In 2017, the BBC’s Blue Planet II plunged viewers to new, murky depths. Breaking hearts with stories of plastic waste and baby pilot whales, it swept to the National Television Awards Special Impact Award.

The Oceans, and human impact on them, were suddenly thrust to the centre stage of public consciousness.

Now it’s 2018, and this month the Grantham Institute for Climate Change and the Environment at Imperial College London, hosted His Serene Highness Prince Albert II of Monaco to deliver its 10th Annual Lecture.

Appropriately, the affectionately titled ‘Green Prince’ spoke about the Oceans. His focus? The threat of Climate Change, and a suggested new way forward: a sustainable ‘Blue Economy’.

After campaigning for over 25 years on environmental issues, including setting up his Foundation whose purpose is to protect the environment, Prince Albert II has certainly earned his nickname.

His Serene Highness also stands out as the only head of state to visit both poles. And, obviously a fan of cold climes, he competed in bobsleigh for Monaco in five successive Winter Olympics … so luckily wasn’t put off by the polar conditions that greeted him in London!

HSH Prince Albert began the lecture with a plea: now is the time for scientists, policy leaders, economic players and civil society to devote the time and effort needed to safeguard our oceans.

Why? Because the oceans are a key player in global climate, absorbing more than a quarter of anthropogenic (human-produced) CO2 and 93% of the excess heat caused by human activity.

The health of our oceans is suffering from the effects of climate change. The warming of the waters greatly endangers ecosystems and damages their biodiversity. Ocean acidification affects certain species… and the melting of glaciers increases sea level and damages the health of polar ecosystems.”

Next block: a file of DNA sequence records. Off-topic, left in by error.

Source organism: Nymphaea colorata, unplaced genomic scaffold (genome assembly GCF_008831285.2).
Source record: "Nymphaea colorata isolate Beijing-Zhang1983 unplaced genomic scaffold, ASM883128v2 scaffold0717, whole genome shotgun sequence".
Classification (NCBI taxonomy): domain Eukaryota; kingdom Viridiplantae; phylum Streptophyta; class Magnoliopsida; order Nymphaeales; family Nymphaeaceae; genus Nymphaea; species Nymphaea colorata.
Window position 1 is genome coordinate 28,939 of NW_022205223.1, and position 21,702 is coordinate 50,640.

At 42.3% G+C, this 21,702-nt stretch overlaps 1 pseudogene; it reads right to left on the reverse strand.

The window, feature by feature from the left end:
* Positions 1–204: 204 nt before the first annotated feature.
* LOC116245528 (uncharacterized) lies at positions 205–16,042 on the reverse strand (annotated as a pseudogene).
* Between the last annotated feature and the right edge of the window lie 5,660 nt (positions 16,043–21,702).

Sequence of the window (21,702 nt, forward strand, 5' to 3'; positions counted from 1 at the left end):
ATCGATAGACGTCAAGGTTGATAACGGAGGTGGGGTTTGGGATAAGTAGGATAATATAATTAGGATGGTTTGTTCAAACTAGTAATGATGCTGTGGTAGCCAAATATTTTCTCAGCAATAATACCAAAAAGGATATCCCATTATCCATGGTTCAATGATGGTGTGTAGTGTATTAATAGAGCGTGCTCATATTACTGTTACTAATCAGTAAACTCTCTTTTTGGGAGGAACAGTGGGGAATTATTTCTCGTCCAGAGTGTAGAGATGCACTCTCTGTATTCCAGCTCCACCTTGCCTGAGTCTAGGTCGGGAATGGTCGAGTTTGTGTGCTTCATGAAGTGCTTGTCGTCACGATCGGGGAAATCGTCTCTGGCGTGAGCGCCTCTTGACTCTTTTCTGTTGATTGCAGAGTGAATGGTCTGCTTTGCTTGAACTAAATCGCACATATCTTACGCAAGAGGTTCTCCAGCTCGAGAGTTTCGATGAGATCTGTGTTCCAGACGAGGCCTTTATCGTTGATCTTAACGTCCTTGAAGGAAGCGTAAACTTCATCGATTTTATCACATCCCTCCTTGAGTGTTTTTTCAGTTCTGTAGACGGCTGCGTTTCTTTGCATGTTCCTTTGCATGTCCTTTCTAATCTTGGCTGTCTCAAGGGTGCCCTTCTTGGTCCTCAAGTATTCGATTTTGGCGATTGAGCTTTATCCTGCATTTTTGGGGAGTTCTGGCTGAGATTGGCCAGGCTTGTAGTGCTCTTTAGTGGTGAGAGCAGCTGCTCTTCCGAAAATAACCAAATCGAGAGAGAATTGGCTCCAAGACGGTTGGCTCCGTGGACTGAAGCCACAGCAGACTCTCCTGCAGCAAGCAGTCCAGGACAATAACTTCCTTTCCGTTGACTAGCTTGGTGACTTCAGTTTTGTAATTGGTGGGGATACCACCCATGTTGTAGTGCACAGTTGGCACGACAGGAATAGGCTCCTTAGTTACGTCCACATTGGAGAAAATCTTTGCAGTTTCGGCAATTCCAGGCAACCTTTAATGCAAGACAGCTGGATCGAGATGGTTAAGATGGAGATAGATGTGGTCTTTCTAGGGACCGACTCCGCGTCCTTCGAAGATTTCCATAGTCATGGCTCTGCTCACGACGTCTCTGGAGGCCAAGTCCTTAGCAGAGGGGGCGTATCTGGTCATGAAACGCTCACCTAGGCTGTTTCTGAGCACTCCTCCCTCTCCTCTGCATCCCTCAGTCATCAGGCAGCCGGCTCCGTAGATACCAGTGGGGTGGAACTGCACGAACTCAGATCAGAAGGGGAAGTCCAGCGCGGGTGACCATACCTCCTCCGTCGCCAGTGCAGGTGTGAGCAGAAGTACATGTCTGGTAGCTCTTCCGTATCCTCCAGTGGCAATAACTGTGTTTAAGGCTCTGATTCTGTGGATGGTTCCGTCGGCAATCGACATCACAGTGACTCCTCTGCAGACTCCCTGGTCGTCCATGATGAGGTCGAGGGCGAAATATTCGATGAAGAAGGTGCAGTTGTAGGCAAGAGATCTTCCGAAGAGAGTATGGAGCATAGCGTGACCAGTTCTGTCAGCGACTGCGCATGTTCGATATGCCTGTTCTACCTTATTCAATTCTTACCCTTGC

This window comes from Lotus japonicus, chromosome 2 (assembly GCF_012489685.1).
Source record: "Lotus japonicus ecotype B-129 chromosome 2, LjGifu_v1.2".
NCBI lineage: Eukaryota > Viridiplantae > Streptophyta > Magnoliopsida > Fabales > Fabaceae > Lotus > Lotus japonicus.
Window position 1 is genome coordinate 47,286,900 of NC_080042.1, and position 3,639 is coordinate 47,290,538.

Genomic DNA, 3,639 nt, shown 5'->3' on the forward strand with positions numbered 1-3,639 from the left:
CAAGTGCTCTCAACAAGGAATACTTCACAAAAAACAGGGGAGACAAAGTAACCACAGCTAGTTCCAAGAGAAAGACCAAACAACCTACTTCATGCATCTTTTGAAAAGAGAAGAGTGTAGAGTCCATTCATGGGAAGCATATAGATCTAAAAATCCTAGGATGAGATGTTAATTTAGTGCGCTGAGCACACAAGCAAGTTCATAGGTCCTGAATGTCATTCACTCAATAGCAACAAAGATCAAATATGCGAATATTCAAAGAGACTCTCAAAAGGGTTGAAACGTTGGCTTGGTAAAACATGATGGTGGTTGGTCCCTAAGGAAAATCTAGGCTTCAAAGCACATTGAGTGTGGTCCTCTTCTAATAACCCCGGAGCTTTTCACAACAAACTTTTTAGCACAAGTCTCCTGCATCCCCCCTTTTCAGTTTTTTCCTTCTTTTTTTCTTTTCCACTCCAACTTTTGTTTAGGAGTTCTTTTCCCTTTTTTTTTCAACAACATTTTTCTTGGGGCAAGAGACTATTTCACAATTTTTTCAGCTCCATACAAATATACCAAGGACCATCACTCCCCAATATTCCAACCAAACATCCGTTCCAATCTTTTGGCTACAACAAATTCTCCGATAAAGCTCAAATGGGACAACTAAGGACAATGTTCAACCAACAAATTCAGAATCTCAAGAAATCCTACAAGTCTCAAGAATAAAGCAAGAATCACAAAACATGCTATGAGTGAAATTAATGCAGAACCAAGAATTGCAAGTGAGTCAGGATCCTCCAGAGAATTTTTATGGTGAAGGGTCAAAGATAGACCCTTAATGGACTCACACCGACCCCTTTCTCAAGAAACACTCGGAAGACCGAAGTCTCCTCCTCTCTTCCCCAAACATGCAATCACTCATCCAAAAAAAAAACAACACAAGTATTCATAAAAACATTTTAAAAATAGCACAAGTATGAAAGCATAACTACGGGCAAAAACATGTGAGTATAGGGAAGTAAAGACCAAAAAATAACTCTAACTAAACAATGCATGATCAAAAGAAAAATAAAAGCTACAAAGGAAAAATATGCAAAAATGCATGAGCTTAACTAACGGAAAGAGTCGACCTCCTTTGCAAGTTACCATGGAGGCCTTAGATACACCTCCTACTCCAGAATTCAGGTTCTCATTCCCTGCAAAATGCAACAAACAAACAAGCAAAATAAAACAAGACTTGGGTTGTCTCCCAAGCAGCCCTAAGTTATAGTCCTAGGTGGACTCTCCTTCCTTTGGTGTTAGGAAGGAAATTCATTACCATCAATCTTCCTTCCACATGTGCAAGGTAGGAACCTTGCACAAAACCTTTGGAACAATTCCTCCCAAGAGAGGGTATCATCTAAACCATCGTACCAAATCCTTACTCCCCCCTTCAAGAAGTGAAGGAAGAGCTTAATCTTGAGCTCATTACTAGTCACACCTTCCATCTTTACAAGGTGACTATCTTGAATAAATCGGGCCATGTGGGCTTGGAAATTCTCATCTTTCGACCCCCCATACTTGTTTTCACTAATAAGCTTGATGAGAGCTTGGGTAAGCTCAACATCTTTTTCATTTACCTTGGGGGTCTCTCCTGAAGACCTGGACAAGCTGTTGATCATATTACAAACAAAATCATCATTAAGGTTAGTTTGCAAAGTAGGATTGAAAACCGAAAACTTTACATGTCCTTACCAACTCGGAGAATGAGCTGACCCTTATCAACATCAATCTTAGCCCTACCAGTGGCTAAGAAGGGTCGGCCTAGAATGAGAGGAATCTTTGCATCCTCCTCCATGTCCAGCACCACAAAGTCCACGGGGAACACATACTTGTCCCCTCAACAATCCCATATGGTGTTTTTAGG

Yet it was only in 2015 at COP21 in Paris, 23 years after the Rio Earth Summit and 18 years on from the Kyoto Protocol, that the Oceans even made it ‘onto the negotiating table’ as a relevant player in global climate.

Three years on from Paris and great strides have been made, culminating in a new UN Special Envoy for the Oceans (Mr Peter Thompson of Fiji).

Nevertheless, HSH Prince Albert argued that much more must be done; and efforts are being held back as some states fail to act.

HSH Prince Albert attributed scientists (that includes Geochemists!) a central role in the effort to convince sceptics. It’s time to step up our efforts to provide the data that will direct future policy and investment decisions.

Like Blue Planet II, His Serene Highness highlighted plastic pollution as one area of growing public awareness, urging action, including an expansion of wastewater treatment. According to the UN, 52% of the world’s wastewater is currently left untreated.

Despite the challenges, HSH Prince Albert also highlighted the ocean of opportunities that awaits a civilisation that loves and respects the sea.

Like a ‘green economy’ has sprung up around renewable energy and sustainable development, so ‘blue growth’ is ripe to be invented.

This blue economy may include initiatives such as solar- or hydrogen- powered shipping, harnessing ocean-based renewable energy sources like the wind and waves, and promoting tourism and managed fishing in newly created Marine Protected Areas.

Sir Brian Hoskins, Chair of the Grantham Institute, said:

“Thanks to progressive international agreements informed by scientific evidence, and humanity’s sense to do the right thing, there is a new hope in the notion of the blue economy, the sustainable use of ocean resources for economic growth, improved livelihoods and jobs.”

Or, as His Serene Highness ended, with Winston Churchill:

“What is the use of living if it be not to strive for noble causes and to make this muddled world a better place for those who will live in it after we are gone?”